- The Washington Times - Wednesday, March 2, 2016

Republican senators shot down Democrats’ bid to add $600 million in new money to legislation aimed at stopping the heroin and opioid epidemic, with lawmakers saying Wednesday there’s plenty of money already in the pipeline.

While all sides agree on the general outlines of the legislation, money had become a surprise sticking-point, with Democrats insisting those responding to the drug crisis needed an infusion of cash.

But Sen. Jeanne Shaheen’s amendment fell 12 votes short of the 60 needed to succeed, even though every Democrat on the floor backed it, as did five Republicans.

“How many more people have to die before we are willing to provide the resources that are needed to fight this epidemic?” said Mrs. Shaheen of New Hampshire, as Democrats lined up to chide the 47 Republicans who voted against the measure.

Democrats said the scope of the drug problem, which kills more Americans per year than traffic accidents, demanded Congress find the money. It’s one of several bills that have run into trouble amid Democrats’ demands for more money.

Republican leaders said Congress set aside more than $570 million last year to fund the kinds of anti-drug measures already in the bill, and they said in a time of tight budgets they were reluctant to open the spigot.


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Conservative groups cheered the frugal stand.

“Opioid abuse is a serious problem, but not every problem requires federal intervention or supplemental emergency spending outside of the agreed-upon budget caps,” the lobbying arm of the conservative Heritage Foundation said.

The funding dispute had threatened to upend an otherwise bipartisan effort to stem a drug epidemic that is striking every corner of the U.S.

Democrats said they still support the underlying bill, which would help states monitor prescribing practices, expand the number of sites where parents can dispose of unneeded painkillers and distribute more naloxone — a treatment that can reverse the effects of an overdose — to law enforcement agencies and first responders, among other reforms.

Even so, they accused Republicans of paying lip service to crises without paying for real solutions, an election-year attack Democrats have used to needle their rivals’ response to the Zika virus outbreak in Latin America and lead-tainted water crisis in Flint, Michigan.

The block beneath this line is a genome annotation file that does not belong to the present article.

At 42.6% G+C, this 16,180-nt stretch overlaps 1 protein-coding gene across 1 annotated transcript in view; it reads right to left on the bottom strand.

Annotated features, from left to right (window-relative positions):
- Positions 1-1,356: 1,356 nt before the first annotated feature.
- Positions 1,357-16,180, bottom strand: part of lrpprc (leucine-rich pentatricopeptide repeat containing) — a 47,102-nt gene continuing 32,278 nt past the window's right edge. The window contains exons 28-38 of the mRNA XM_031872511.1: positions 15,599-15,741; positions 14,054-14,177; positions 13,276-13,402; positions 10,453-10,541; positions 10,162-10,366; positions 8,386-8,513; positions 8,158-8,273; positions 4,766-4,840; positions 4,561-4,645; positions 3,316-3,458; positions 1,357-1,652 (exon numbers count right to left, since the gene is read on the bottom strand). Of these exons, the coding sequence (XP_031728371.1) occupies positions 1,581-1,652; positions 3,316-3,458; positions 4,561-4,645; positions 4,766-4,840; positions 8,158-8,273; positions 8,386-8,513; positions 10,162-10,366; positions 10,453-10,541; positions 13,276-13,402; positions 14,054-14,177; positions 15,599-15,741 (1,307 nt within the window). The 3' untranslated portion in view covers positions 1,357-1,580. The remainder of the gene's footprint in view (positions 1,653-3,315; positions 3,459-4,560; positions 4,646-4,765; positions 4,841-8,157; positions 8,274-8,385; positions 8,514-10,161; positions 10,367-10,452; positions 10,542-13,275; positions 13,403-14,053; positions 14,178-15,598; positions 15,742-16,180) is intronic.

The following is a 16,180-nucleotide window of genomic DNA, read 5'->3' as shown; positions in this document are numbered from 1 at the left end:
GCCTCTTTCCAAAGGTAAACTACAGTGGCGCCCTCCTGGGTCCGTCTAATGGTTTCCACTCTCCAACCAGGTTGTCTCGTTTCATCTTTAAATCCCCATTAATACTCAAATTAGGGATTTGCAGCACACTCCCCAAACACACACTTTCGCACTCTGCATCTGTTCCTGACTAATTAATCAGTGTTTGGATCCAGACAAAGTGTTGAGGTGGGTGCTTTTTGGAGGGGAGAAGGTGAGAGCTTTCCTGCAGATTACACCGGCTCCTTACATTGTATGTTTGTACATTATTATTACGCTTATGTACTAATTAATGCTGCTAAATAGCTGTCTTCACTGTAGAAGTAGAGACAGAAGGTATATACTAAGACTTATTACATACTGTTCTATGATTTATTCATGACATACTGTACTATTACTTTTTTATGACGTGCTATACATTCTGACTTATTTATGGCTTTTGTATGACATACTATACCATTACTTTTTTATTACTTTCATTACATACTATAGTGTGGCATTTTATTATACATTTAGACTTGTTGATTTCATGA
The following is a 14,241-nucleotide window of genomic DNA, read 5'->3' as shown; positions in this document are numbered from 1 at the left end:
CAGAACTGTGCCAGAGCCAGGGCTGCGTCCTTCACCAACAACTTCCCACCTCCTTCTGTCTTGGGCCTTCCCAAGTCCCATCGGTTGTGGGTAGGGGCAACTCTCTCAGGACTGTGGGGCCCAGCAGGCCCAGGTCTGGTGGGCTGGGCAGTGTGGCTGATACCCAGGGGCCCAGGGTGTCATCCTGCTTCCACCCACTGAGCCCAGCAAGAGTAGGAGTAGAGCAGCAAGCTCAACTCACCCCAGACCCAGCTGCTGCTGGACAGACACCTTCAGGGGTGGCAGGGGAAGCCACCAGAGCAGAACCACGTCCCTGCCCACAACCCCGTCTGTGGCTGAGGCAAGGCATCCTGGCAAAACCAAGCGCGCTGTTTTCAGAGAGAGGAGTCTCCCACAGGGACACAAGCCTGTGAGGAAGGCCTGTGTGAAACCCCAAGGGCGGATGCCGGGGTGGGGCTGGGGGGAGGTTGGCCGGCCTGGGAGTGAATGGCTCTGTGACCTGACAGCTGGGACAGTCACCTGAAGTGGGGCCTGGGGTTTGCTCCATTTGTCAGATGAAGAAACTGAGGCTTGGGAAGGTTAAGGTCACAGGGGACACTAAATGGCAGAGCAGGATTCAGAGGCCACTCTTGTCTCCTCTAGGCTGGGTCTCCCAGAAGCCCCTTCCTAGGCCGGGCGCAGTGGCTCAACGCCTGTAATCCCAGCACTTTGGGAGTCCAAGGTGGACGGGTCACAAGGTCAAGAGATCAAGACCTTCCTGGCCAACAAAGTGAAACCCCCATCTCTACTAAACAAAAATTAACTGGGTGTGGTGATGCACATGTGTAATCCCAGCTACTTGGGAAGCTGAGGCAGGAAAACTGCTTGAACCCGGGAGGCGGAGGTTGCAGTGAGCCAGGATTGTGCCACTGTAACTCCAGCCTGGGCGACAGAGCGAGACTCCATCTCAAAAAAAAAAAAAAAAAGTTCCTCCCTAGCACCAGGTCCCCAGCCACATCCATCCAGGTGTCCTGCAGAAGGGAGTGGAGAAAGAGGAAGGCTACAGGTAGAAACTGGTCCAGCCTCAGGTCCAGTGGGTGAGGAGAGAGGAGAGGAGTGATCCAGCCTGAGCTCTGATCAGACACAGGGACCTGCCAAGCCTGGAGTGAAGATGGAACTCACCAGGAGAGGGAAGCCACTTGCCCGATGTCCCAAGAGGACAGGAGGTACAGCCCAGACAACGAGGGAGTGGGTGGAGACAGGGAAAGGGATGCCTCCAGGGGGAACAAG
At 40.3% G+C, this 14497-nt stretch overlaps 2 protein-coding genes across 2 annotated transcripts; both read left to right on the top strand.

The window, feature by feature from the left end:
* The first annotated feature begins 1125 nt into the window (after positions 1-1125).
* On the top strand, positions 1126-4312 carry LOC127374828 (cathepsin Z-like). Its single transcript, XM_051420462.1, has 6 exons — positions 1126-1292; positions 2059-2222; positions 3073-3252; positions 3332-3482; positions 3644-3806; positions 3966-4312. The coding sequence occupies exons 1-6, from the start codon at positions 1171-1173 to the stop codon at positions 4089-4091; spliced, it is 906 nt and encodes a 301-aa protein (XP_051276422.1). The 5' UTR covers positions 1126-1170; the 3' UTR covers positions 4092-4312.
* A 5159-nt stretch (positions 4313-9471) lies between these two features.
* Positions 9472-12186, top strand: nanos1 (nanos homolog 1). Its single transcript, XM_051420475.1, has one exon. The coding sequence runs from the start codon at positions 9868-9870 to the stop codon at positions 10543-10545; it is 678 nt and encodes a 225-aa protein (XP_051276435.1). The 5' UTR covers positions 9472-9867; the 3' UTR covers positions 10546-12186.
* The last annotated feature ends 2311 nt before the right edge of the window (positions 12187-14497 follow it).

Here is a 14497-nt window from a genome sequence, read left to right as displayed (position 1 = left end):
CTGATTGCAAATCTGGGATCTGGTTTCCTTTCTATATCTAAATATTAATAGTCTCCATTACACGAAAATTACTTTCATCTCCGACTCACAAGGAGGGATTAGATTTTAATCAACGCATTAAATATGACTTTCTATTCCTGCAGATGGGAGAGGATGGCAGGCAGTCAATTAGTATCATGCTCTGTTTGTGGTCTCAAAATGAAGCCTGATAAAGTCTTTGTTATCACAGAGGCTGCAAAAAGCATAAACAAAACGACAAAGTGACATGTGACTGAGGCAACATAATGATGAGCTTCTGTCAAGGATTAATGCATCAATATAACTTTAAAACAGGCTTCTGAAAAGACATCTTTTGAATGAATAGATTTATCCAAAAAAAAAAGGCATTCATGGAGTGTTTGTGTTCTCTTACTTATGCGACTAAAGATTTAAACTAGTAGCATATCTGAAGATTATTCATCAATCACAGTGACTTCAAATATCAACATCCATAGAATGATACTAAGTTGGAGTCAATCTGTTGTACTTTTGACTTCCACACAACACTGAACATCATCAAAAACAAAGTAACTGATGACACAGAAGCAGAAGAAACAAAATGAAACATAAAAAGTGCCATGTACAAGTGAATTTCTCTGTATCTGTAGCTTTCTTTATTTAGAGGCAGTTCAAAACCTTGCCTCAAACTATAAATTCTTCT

Democrats also questioned how Republicans would stretch money they approved last year to cover the new bill.

“The appropriators would have had to have an astonishing, wizard-like ability to read the future in order to fund, back then, an unpassed bill — indeed, a bill that then didn’t even have a committee hearing scheduled, let alone mark-up and passage and the choice to bring it to the floor,” said Sen. Sheldon Whitehouse, Rhode Island Democrat, who wrote the legislation with Sen. Rob Portman, Ohio Republican.

Mr. Portman and two other Republicans facing tough reelection battles — Sens. Kelly Ayotte of New Hampshire and Mark Kirk of Illinois — supported Mrs. Shaheen’s amendment.

“I’ve consistently said I support providing additional resources to help combat the heroin epidemic, resources above and beyond the additional money provided in the omnibus law that has not been spent yet and are available to fund [the bill] this fiscal year,” Mr. Portman said.

Lawmakers from both parties have sounded the alarm over the proliferation of opioid painkillers and heroin, which affect the body in similar ways and are causing frequent overdoses.

Four out of five new heroin uses got hooked by abusing prescription drugs first, according to the White House, which this week echoed Democrats’ calls for more funding.

The Senate passed an amendment by Sen. Pat Toomey, Pennsylvania Republican facing reelection, that would force Medicare beneficiaries who go “doctor-shopping” for painkillers to use just one prescriber and one pharmacy.

Medicaid, the government insurance program for the poor, already uses the program.

Senators also unanimously approved a measure by Sens. Dianne Feinstein, California Democrat, and Chuck Grassley, Iowa Republican, that bolsters the Justice Department’s ability to prosecute international drug traffickers and manufacturers who know their chemicals will be used to make illicit drugs.

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